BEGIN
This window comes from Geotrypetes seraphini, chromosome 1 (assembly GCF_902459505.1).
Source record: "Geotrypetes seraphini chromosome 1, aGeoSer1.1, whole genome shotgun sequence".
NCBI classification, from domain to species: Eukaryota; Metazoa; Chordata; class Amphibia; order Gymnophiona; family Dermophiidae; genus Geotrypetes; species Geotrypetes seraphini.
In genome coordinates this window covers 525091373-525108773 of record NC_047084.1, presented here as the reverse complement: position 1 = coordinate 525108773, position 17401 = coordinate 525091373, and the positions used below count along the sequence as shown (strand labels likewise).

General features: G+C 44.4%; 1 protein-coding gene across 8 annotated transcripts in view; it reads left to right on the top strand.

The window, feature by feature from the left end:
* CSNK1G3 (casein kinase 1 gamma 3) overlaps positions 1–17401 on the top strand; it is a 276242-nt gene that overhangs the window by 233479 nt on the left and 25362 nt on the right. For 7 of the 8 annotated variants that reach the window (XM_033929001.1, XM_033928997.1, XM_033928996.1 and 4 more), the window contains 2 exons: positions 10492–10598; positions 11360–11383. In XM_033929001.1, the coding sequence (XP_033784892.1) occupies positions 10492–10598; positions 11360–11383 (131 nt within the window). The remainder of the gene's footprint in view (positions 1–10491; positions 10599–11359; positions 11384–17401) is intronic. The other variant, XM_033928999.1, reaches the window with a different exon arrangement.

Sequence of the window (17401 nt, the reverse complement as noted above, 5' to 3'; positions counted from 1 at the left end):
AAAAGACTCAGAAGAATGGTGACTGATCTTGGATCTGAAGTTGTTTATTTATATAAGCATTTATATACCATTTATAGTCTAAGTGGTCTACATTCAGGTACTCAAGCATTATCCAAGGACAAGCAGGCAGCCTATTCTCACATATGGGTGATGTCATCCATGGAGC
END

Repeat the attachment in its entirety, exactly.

This window comes from Geotrypetes seraphini, chromosome 1 (assembly GCF_902459505.1).
Source record: "Geotrypetes seraphini chromosome 1, aGeoSer1.1, whole genome shotgun sequence".
NCBI classification, from domain to species: Eukaryota; Metazoa; Chordata; class Amphibia; order Gymnophiona; family Dermophiidae; genus Geotrypetes; species Geotrypetes seraphini.
In genome coordinates this window covers 525091373-525108773 of record NC_047084.1, presented here as the reverse complement: position 1 = coordinate 525108773, position 17401 = coordinate 525091373, and the positions used below count along the sequence as shown (strand labels likewise).

General features: G+C 44.4%; 1 protein-coding gene across 8 annotated transcripts in view; it reads left to right on the top strand.

The window, feature by feature from the left end:
* CSNK1G3 (casein kinase 1 gamma 3) overlaps positions 1–17401 on the top strand; it is a 276242-nt gene that overhangs the window by 233479 nt on the left and 25362 nt on the right. For 7 of the 8 annotated variants that reach the window (XM_033929001.1, XM_033928997.1, XM_033928996.1 and 4 more), the window contains 2 exons: positions 10492–10598; positions 11360–11383. In XM_033929001.1, the coding sequence (XP_033784892.1) occupies positions 10492–10598; positions 11360–11383 (131 nt within the window). The remainder of the gene's footprint in view (positions 1–10491; positions 10599–11359; positions 11384–17401) is intronic. The other variant, XM_033928999.1, reaches the window with a different exon arrangement.

Sequence of the window (17401 nt, the reverse complement as noted above, 5' to 3'; positions counted from 1 at the left end):
AAAAGACTCAGAAGAATGGTGACTGATCTTGGATCTGAAGTTGTTTATTTATATAAGCATTTATATACCATTTATAGTCTAAGTGGTCTACATTCAGGTACTCAAGCATTATCCAAGGACAAGCAGGCAGCCTATTCTCACATATGGGTGATGTCATCCATGGAGC